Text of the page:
Interview with the Comite Directeur 2011-2012

By | October 24, 2011 at 9:43 pm | One comment | People

They have started to work with a great motivation and living all together in Brussels now. As Comité Directeur members will be into our network more and more, from now on it’s time to get to know them closer. Here is the first interview with our beloved CD members, right after they have officially started to work. See how life in Brussels is for them, what they are up to, what they have been doing before CD life started and some more things. Stay tuned for further interviews with our CD members!

Tell us a bit about yourself. How old are you, what were/are your studies?

 Alfredo: I’m 26 since the 14th of September and I have a Master degree in International Relations Science and a Post-Master degree in Diplomatic Studies.

 Alma:  I just crossed the line of my first quarter of century – I am 26 years old. Originally I am from Jūrmala, a beautiful city along the seaside in Latvia, but all my life I have lived in Riga. Although during high school I was more focusing on maths I chose to study Communication Sciences in the university. Afterwards I was studying Baltic Sea Region studies, but I have never worked on any of these fields.

Elena: I am 22 years old I just graduated the Economics University in Sofia (UNWE), Bachelor of Environmental Economics. I will postpone my Master with one year and next Autumn, I am planning to continue with my education.

Gizem:I was born in 1989 in Antalya. I lived in that almost quite city of the Mediterranean. Then I moved to Ankara for my studies in 2007. I studied Linguistics and English Teaching and I graduated only couple of months ago. Yet, I am still a student of International Relations in an Open University program. Just like any other AEGEEan, I love traveling, whenever I have some money, which is not that common, I spend it on tickets.  As a natural result of being born and raised in Antalya, I just love swimming and it has been really challenging for me to live in a city without the scent of the sea. Flamenco is the final thing to mention about me; the music, the rhythm, the colours, characteristics of it had even taken me away to the grains of Andalucía, a place where I will return back at some point of my life. The most important part of me and my life is my brother. He is the only man I can do anything for.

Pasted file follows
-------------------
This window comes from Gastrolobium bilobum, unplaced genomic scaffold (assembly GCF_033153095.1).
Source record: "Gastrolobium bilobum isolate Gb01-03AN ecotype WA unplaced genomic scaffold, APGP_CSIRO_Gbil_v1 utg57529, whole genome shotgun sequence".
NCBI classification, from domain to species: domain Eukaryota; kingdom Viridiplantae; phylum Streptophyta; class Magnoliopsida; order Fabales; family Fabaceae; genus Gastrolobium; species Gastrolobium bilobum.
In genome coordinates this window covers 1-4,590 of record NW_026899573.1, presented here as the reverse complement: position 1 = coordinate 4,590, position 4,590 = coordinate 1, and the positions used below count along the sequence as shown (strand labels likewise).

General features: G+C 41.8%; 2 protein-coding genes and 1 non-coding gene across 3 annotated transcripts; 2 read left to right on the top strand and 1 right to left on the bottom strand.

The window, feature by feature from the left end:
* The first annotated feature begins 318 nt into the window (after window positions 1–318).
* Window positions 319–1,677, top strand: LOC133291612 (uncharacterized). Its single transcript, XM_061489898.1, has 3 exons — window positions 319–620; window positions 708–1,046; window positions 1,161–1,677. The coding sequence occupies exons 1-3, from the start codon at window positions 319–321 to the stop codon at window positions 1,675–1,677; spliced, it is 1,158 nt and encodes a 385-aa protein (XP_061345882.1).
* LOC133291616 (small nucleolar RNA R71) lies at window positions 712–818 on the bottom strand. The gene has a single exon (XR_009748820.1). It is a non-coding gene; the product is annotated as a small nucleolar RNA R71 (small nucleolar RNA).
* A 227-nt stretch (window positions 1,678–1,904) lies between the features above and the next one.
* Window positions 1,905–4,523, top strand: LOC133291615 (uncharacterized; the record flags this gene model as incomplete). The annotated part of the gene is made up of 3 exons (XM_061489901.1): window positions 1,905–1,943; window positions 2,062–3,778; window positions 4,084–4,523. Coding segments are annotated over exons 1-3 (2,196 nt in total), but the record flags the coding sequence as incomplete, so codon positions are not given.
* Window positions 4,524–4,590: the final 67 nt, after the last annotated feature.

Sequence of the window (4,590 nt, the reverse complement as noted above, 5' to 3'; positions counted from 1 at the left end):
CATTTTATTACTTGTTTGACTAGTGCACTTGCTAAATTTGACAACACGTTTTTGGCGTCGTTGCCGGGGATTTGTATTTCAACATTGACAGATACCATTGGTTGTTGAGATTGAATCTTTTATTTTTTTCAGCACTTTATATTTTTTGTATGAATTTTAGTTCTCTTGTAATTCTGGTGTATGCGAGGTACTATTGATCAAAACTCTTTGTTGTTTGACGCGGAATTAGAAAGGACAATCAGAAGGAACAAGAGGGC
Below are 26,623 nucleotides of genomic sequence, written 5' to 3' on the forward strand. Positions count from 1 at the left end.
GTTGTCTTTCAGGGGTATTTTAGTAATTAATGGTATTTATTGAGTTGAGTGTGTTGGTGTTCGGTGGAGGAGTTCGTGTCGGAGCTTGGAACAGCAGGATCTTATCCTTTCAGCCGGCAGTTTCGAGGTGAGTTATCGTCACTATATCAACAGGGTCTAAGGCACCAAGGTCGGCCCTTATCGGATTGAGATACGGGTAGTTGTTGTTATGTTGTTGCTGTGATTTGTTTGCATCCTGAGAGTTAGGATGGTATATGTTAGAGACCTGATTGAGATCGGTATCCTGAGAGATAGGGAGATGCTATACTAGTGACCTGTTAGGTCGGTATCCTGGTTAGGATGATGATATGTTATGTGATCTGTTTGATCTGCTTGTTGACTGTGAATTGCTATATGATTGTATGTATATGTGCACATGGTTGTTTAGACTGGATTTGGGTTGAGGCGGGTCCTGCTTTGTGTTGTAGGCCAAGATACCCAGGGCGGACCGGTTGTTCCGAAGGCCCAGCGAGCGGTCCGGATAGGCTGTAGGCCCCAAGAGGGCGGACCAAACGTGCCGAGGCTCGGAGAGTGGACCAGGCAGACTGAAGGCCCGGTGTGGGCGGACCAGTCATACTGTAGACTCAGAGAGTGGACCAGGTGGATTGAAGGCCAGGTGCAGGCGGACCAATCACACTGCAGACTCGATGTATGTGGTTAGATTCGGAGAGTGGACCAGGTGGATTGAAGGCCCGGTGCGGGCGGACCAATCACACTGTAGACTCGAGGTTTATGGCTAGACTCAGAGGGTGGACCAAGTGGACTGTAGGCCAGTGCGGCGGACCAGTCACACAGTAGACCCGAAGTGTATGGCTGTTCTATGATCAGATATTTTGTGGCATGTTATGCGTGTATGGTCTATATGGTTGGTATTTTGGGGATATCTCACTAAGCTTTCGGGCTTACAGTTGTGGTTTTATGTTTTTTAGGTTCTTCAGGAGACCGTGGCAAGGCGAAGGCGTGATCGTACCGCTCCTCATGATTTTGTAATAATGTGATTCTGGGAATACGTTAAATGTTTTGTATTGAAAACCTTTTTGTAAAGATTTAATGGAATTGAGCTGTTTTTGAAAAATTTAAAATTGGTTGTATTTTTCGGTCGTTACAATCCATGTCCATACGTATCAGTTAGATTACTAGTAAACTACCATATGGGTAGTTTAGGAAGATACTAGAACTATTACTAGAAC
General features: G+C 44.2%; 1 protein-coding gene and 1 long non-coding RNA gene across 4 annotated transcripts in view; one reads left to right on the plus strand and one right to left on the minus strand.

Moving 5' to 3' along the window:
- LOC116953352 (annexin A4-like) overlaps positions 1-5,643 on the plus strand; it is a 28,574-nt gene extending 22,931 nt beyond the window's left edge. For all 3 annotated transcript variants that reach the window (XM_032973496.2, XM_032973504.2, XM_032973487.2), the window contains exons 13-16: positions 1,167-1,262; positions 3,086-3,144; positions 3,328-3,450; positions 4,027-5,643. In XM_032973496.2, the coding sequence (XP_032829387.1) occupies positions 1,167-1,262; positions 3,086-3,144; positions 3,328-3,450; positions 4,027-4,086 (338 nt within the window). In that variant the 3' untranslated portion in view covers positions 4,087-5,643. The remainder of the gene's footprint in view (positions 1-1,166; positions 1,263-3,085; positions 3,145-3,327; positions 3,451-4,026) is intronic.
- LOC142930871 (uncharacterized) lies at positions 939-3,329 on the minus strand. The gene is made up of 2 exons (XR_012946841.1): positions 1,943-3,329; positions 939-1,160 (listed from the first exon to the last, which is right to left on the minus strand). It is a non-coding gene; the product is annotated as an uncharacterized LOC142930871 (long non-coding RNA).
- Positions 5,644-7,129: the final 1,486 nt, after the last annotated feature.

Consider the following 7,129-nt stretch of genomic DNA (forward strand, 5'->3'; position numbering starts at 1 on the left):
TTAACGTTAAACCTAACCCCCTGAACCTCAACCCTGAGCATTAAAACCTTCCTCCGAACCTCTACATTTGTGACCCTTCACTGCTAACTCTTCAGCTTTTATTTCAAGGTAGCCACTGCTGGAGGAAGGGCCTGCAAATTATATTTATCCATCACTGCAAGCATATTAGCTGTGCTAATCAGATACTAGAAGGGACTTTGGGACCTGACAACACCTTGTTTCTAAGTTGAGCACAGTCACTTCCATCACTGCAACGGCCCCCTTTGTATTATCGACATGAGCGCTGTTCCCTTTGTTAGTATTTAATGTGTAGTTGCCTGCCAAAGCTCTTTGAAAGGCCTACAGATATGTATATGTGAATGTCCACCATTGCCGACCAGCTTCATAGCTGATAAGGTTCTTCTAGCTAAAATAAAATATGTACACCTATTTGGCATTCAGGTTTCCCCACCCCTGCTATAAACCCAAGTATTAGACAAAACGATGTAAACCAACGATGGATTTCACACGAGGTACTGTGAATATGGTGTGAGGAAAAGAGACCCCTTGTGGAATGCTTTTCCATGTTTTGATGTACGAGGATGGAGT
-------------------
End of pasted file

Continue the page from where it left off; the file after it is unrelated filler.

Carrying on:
Guillermo: I’m 23 years old. I started my studies as a future biologist but ended up being a linguist. I consider myself a language freak :P

Jüri: I am 24 years old. I majored in Fennistic and minored in International Relations and Psychology. I really love different languages, because they portray the identity of different peoples the most,despite the fact that it is difficult to learn them. I love music and especially jazz, since there musicians tend to be the most free to do anything, just as we are in AEGEE. And also I love visual art forms, paintings, various types of architecture etc, since for me they all express us as humanity, all the differences that actually connect us in a very mysterious way.

Marko: I’m 23. Few days before Agora I’ll get to the number of 24. Born in Croatia in a pretty small town, lived in Zagreb while studying Business Economics and than moved to Stockholm to do my Master in Economic Development.

What were you up to before your CD life has started?

Alfredo: Before my CD life (more than 1 year ago) I was Vice-Speaker of NetCom, board member of my local and finishing my studies in Napoli…and from time to time pretending to have a life!

Alma: Before I started my non-stop CD life I had a job, my own apartment, I was dancing Latvian folk dances, learning French, traveling and, of course, AEGEE had an important role in my life.  Now it’s all about AEGEE, however I am still trying to find time for the things I loved doing before.

Elena: My last months before coming to Brussels were taken mostly with my Graduation Exam. I spent most of the time for preparation and two weeks after I pass it, I moved to Brussels.

Gizem: Before moving to Brussels, I was mainly busy with graduating and with AEGEE-Ankara. I left the board three months earlier, and schedule for these three months till the general assembly were to be planned in advance. Then I worked during summer in my hometown to get financially ready for the CD life, which was a difficult task. And of course the thing that had eaten up my time most was the bloody visa procedures of Belgium.

Guillermo: I was enjoying my life in Barcelona, wishing for the university and my internship to finish.